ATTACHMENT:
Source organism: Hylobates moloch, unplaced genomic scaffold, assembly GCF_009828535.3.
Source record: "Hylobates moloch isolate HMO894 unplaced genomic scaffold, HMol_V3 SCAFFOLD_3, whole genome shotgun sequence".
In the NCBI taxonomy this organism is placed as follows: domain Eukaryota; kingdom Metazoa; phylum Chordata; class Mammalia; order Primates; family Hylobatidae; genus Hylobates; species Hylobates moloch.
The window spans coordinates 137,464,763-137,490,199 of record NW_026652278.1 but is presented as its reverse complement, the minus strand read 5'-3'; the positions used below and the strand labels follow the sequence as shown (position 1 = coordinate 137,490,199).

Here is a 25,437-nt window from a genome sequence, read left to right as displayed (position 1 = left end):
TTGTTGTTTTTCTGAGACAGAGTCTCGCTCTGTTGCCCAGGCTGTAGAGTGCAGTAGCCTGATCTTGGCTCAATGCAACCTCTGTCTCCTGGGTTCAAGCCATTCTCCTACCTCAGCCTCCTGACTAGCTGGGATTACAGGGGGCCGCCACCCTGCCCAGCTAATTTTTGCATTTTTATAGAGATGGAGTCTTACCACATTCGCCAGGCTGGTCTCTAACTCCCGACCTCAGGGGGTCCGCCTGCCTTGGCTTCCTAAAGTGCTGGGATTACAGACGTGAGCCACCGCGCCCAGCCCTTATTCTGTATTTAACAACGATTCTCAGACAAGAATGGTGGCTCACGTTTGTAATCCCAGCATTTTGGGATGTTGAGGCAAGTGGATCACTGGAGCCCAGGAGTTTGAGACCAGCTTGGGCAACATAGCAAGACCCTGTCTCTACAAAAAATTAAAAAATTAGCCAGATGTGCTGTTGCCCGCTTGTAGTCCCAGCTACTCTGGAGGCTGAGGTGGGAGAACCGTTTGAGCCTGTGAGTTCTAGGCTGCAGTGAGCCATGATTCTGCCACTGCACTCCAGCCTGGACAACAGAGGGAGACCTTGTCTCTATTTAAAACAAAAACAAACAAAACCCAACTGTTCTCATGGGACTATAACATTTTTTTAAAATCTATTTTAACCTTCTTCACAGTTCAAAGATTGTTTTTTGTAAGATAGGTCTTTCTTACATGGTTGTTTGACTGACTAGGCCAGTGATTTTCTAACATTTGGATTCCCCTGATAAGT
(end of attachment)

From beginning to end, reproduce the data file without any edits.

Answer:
Source organism: Hylobates moloch, unplaced genomic scaffold, assembly GCF_009828535.3.
Source record: "Hylobates moloch isolate HMO894 unplaced genomic scaffold, HMol_V3 SCAFFOLD_3, whole genome shotgun sequence".
In the NCBI taxonomy this organism is placed as follows: domain Eukaryota; kingdom Metazoa; phylum Chordata; class Mammalia; order Primates; family Hylobatidae; genus Hylobates; species Hylobates moloch.
The window spans coordinates 137,464,763-137,490,199 of record NW_026652278.1 but is presented as its reverse complement, the minus strand read 5'-3'; the positions used below and the strand labels follow the sequence as shown (position 1 = coordinate 137,490,199).

Here is a 25,437-nt window from a genome sequence, read left to right as displayed (position 1 = left end):
TTGTTGTTTTTCTGAGACAGAGTCTCGCTCTGTTGCCCAGGCTGTAGAGTGCAGTAGCCTGATCTTGGCTCAATGCAACCTCTGTCTCCTGGGTTCAAGCCATTCTCCTACCTCAGCCTCCTGACTAGCTGGGATTACAGGGGGCCGCCACCCTGCCCAGCTAATTTTTGCATTTTTATAGAGATGGAGTCTTACCACATTCGCCAGGCTGGTCTCTAACTCCCGACCTCAGGGGGTCCGCCTGCCTTGGCTTCCTAAAGTGCTGGGATTACAGACGTGAGCCACCGCGCCCAGCCCTTATTCTGTATTTAACAACGATTCTCAGACAAGAATGGTGGCTCACGTTTGTAATCCCAGCATTTTGGGATGTTGAGGCAAGTGGATCACTGGAGCCCAGGAGTTTGAGACCAGCTTGGGCAACATAGCAAGACCCTGTCTCTACAAAAAATTAAAAAATTAGCCAGATGTGCTGTTGCCCGCTTGTAGTCCCAGCTACTCTGGAGGCTGAGGTGGGAGAACCGTTTGAGCCTGTGAGTTCTAGGCTGCAGTGAGCCATGATTCTGCCACTGCACTCCAGCCTGGACAACAGAGGGAGACCTTGTCTCTATTTAAAACAAAAACAAACAAAACCCAACTGTTCTCATGGGACTATAACATTTTTTTAAAATCTATTTTAACCTTCTTCACAGTTCAAAGATTGTTTTTTGTAAGATAGGTCTTTCTTACATGGTTGTTTGACTGACTAGGCCAGTGATTTTCTAACATTTGGATTCCCCTGATAAGT